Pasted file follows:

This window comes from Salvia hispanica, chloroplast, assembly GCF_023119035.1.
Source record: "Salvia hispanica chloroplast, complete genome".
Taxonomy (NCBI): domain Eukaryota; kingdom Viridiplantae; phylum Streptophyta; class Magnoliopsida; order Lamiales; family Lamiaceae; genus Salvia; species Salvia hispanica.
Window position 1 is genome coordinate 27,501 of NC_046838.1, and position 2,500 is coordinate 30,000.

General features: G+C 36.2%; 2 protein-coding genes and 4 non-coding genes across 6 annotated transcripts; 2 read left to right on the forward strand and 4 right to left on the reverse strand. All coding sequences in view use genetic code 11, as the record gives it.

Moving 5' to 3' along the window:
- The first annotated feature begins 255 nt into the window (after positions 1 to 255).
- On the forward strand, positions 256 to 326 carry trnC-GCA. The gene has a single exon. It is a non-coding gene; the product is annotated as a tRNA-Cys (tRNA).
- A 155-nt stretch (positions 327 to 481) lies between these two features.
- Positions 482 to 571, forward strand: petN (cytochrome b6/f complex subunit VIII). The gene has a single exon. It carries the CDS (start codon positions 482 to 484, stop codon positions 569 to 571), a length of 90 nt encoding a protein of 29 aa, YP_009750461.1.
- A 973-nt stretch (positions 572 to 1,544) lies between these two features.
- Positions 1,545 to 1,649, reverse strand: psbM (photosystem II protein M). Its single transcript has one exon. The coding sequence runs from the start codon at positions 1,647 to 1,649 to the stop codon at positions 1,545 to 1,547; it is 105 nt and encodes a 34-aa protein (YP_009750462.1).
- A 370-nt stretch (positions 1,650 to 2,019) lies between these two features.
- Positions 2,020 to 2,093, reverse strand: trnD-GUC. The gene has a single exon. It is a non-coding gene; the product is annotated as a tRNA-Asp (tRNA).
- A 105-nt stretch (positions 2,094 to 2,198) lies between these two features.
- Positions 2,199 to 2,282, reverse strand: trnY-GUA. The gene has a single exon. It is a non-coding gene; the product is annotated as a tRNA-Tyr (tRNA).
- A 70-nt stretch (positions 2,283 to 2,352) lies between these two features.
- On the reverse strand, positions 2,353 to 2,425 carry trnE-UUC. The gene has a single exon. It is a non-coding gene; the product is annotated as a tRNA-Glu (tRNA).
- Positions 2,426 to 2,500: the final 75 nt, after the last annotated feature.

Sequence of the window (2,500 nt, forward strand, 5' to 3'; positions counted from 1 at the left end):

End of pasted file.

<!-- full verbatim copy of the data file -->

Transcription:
This window comes from Salvia hispanica, chloroplast, assembly GCF_023119035.1.
Source record: "Salvia hispanica chloroplast, complete genome".
Taxonomy (NCBI): domain Eukaryota; kingdom Viridiplantae; phylum Streptophyta; class Magnoliopsida; order Lamiales; family Lamiaceae; genus Salvia; species Salvia hispanica.
Window position 1 is genome coordinate 27,501 of NC_046838.1, and position 2,500 is coordinate 30,000.

General features: G+C 36.2%; 2 protein-coding genes and 4 non-coding genes across 6 annotated transcripts; 2 read left to right on the forward strand and 4 right to left on the reverse strand. All coding sequences in view use genetic code 11, as the record gives it.

Moving 5' to 3' along the window:
- The first annotated feature begins 255 nt into the window (after positions 1 to 255).
- On the forward strand, positions 256 to 326 carry trnC-GCA. The gene has a single exon. It is a non-coding gene; the product is annotated as a tRNA-Cys (tRNA).
- A 155-nt stretch (positions 327 to 481) lies between these two features.
- Positions 482 to 571, forward strand: petN (cytochrome b6/f complex subunit VIII). The gene has a single exon. It carries the CDS (start codon positions 482 to 484, stop codon positions 569 to 571), a length of 90 nt encoding a protein of 29 aa, YP_009750461.1.
- A 973-nt stretch (positions 572 to 1,544) lies between these two features.
- Positions 1,545 to 1,649, reverse strand: psbM (photosystem II protein M). Its single transcript has one exon. The coding sequence runs from the start codon at positions 1,647 to 1,649 to the stop codon at positions 1,545 to 1,547; it is 105 nt and encodes a 34-aa protein (YP_009750462.1).
- A 370-nt stretch (positions 1,650 to 2,019) lies between these two features.
- Positions 2,020 to 2,093, reverse strand: trnD-GUC. The gene has a single exon. It is a non-coding gene; the product is annotated as a tRNA-Asp (tRNA).
- A 105-nt stretch (positions 2,094 to 2,198) lies between these two features.
- Positions 2,199 to 2,282, reverse strand: trnY-GUA. The gene has a single exon. It is a non-coding gene; the product is annotated as a tRNA-Tyr (tRNA).
- A 70-nt stretch (positions 2,283 to 2,352) lies between these two features.
- On the reverse strand, positions 2,353 to 2,425 carry trnE-UUC. The gene has a single exon. It is a non-coding gene; the product is annotated as a tRNA-Glu (tRNA).
- Positions 2,426 to 2,500: the final 75 nt, after the last annotated feature.

Sequence of the window (2,500 nt, forward strand, 5' to 3'; positions counted from 1 at the left end):